Laser dentists can treat cavities by cutting away the decayed portion of the tooth, which reduces the need for fillings and other traditional cavity treatments. This procedure, known as soft tissue laser surgery, was developed in 1996 and has become one of the most popular ways to treat cavities and other oral health issues. Here's…
A Step-by-step Guide to Laser Dentistry
Although laser dentistry has been widely available as an alternative dental procedure for the last few decades, it is still seen as a novel concept to many patients. LASER is an acronym for "Light Amplification by Stimulated Emission of Radiation." Lasers are recommended by dentists as a more painless, comfortable, and effective form of therapy requiring a reduced recovery time.
What are the benefits of laser dentistry?
Lasers are light beams that are extra-concentrated. The high energy is used to remove dead, untreatable soft oral tissues. It can also be used in teeth whitening procedures. As an alternative to drilling and surgery, laser dentistry is a popular option that is relatively painless with minimal side effects to the teeth, gums, or enamel.
No drills or scalpels
Dentists use scalpels and drills in some procedures to make tissue incisions, inspiring stress and fear in many patients. Laser dentistry is less invasive and relatively painless, eliminating much of the patient's worry.
Better tooth preservation
The removal of decay in the tooth restoration procedure can adversely affect the remaining teeth. However, the use of soft lasers in place of drills can help avoid the regular side effects of decay removal processes.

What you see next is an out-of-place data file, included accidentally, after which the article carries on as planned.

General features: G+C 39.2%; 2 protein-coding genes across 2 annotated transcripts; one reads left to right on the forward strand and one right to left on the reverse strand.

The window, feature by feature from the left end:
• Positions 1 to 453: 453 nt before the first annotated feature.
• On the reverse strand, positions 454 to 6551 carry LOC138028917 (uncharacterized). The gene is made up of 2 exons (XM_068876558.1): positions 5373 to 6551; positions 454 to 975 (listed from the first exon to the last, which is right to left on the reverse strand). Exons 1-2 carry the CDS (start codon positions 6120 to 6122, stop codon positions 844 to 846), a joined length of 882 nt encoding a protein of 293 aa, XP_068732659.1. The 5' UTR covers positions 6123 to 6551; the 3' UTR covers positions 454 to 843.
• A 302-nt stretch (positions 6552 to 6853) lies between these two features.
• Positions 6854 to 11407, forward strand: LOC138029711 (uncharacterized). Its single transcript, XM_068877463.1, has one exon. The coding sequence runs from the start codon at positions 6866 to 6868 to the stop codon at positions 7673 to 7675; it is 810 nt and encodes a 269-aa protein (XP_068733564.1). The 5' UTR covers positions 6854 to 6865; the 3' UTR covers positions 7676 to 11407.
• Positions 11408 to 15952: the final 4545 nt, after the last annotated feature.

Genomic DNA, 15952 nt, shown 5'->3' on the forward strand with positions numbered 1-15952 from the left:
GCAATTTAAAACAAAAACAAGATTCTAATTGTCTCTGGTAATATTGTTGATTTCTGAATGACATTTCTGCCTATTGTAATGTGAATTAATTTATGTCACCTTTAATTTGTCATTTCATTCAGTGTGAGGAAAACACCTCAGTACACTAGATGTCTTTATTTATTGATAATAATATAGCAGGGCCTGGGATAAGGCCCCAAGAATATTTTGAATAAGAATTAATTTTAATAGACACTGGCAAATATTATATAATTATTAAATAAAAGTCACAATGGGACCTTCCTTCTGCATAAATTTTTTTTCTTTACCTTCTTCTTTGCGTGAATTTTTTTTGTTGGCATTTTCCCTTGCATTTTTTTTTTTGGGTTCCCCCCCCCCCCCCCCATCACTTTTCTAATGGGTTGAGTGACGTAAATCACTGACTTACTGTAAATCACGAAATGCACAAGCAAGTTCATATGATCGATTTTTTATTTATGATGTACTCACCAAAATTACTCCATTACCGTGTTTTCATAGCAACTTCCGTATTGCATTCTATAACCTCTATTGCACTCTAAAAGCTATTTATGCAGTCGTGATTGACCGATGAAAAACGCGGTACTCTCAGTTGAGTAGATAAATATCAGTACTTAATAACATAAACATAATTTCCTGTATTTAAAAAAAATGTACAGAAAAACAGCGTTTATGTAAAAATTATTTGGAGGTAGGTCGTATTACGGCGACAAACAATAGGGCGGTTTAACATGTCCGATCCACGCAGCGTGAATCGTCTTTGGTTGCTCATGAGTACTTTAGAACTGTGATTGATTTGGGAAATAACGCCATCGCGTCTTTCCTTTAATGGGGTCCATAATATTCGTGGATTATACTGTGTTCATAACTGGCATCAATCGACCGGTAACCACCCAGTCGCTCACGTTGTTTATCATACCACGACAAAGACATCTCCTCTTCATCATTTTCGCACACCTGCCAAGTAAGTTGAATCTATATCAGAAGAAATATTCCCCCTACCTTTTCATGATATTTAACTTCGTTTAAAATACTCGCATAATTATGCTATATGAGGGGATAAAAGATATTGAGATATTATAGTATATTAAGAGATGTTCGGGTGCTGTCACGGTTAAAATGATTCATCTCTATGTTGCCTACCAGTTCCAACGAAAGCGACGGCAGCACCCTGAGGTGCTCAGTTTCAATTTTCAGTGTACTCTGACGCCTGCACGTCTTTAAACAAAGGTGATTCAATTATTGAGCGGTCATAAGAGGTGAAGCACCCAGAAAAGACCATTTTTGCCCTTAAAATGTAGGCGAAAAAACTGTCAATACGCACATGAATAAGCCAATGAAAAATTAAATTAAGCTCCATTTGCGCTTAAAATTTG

Less bleeding and swelling
Many dental procedures result in swelling or bleeding after the conclusion of the treatment. However, laser dentistry is gentle on the mouth and has a shorter recovery period.
How does a laser work?
Lasers treatments depend on an interaction between the laser and the tissue, with the specific interaction dependent on the energy, exposure, focal spot size, frequency, power, power density, pulses, tissue consistency, and wavelength of the laser. Lasers are particularly beneficial in the use of treating gum disease, enabling the painless and effective killing of bacteria while preserving the teeth.
The first step in laser dentistry treatments is a measurement of the depths of periodontal pockets. Using a small ruler, the dentist can measure in millimeters how much attachment has been lost.
2. Removal of bacteria
Laser light is passed over the surface areas of the teeth in pulses to kill bacteria and remove diseased tissue. This process is safe and comfortable for the patient, as the healthy tissue is untouched.
3. Removal of tartar
Ultrasonic scaling instruments remove tartar, also known as calculus, from the teeth' root surfaces.
4. Formation of clots
The second round of laser pulse is applied to the treated areas to stimulate the tooth's bone, root, and tissue. This triggers the formation of a clot and starts the healing process.
5. Compression of tissue
Laser dentistry enables recompression of tissue against the tooth surface, which stimulates healing without the need for stitches.
6. Bite adjustment
The dentist will evaluate and adjust the bite to ensure there is no trauma to the teeth following any laser procedure, particularly when there is bone loss involved.
While laser dentistry has been around for years, patients are still learning about the many benefits of this type of treatment. Interested patients should ask their dentist about the pain-free experience and faster healing times that can come from the use of lasers.
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